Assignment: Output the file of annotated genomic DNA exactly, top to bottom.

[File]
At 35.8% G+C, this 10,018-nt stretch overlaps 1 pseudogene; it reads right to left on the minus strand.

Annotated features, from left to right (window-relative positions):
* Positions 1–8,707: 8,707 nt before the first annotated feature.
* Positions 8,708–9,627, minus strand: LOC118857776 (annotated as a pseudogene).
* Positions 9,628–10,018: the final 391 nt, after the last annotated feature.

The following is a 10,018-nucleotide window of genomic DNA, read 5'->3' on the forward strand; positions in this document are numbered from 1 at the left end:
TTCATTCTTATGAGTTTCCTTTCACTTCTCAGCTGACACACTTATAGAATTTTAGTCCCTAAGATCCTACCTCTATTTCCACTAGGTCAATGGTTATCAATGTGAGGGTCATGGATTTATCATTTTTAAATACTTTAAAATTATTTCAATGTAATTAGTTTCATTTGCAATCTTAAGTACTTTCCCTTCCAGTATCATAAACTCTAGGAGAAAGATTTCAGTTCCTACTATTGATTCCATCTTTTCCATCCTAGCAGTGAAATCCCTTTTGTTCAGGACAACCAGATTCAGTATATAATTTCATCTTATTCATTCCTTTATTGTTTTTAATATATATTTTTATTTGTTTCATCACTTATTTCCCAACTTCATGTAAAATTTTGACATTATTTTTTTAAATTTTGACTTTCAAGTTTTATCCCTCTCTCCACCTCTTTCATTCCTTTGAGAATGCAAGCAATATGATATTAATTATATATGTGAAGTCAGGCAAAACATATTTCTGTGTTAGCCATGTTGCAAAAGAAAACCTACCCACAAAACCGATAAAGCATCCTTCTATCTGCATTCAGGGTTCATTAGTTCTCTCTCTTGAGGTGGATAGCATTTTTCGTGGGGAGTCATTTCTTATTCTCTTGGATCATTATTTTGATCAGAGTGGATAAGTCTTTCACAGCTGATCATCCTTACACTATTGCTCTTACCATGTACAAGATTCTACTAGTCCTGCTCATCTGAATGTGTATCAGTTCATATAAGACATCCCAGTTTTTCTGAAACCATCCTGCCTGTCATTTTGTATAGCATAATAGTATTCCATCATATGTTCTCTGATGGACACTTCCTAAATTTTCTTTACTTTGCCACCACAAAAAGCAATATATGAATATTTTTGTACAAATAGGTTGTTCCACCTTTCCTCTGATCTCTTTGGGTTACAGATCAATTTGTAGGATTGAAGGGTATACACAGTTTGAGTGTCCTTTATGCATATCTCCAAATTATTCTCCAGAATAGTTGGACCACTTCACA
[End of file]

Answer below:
At 35.8% G+C, this 10,018-nt stretch overlaps 1 pseudogene; it reads right to left on the minus strand.

Annotated features, from left to right (window-relative positions):
* Positions 1–8,707: 8,707 nt before the first annotated feature.
* Positions 8,708–9,627, minus strand: LOC118857776 (annotated as a pseudogene).
* Positions 9,628–10,018: the final 391 nt, after the last annotated feature.

The following is a 10,018-nucleotide window of genomic DNA, read 5'->3' on the forward strand; positions in this document are numbered from 1 at the left end:
TTCATTCTTATGAGTTTCCTTTCACTTCTCAGCTGACACACTTATAGAATTTTAGTCCCTAAGATCCTACCTCTATTTCCACTAGGTCAATGGTTATCAATGTGAGGGTCATGGATTTATCATTTTTAAATACTTTAAAATTATTTCAATGTAATTAGTTTCATTTGCAATCTTAAGTACTTTCCCTTCCAGTATCATAAACTCTAGGAGAAAGATTTCAGTTCCTACTATTGATTCCATCTTTTCCATCCTAGCAGTGAAATCCCTTTTGTTCAGGACAACCAGATTCAGTATATAATTTCATCTTATTCATTCCTTTATTGTTTTTAATATATATTTTTATTTGTTTCATCACTTATTTCCCAACTTCATGTAAAATTTTGACATTATTTTTTTAAATTTTGACTTTCAAGTTTTATCCCTCTCTCCACCTCTTTCATTCCTTTGAGAATGCAAGCAATATGATATTAATTATATATGTGAAGTCAGGCAAAACATATTTCTGTGTTAGCCATGTTGCAAAAGAAAACCTACCCACAAAACCGATAAAGCATCCTTCTATCTGCATTCAGGGTTCATTAGTTCTCTCTCTTGAGGTGGATAGCATTTTTCGTGGGGAGTCATTTCTTATTCTCTTGGATCATTATTTTGATCAGAGTGGATAAGTCTTTCACAGCTGATCATCCTTACACTATTGCTCTTACCATGTACAAGATTCTACTAGTCCTGCTCATCTGAATGTGTATCAGTTCATATAAGACATCCCAGTTTTTCTGAAACCATCCTGCCTGTCATTTTGTATAGCATAATAGTATTCCATCATATGTTCTCTGATGGACACTTCCTAAATTTTCTTTACTTTGCCACCACAAAAAGCAATATATGAATATTTTTGTACAAATAGGTTGTTCCACCTTTCCTCTGATCTCTTTGGGTTACAGATCAATTTGTAGGATTGAAGGGTATACACAGTTTGAGTGTCCTTTATGCATATCTCCAAATTATTCTCCAGAATAGTTGGACCACTTCACA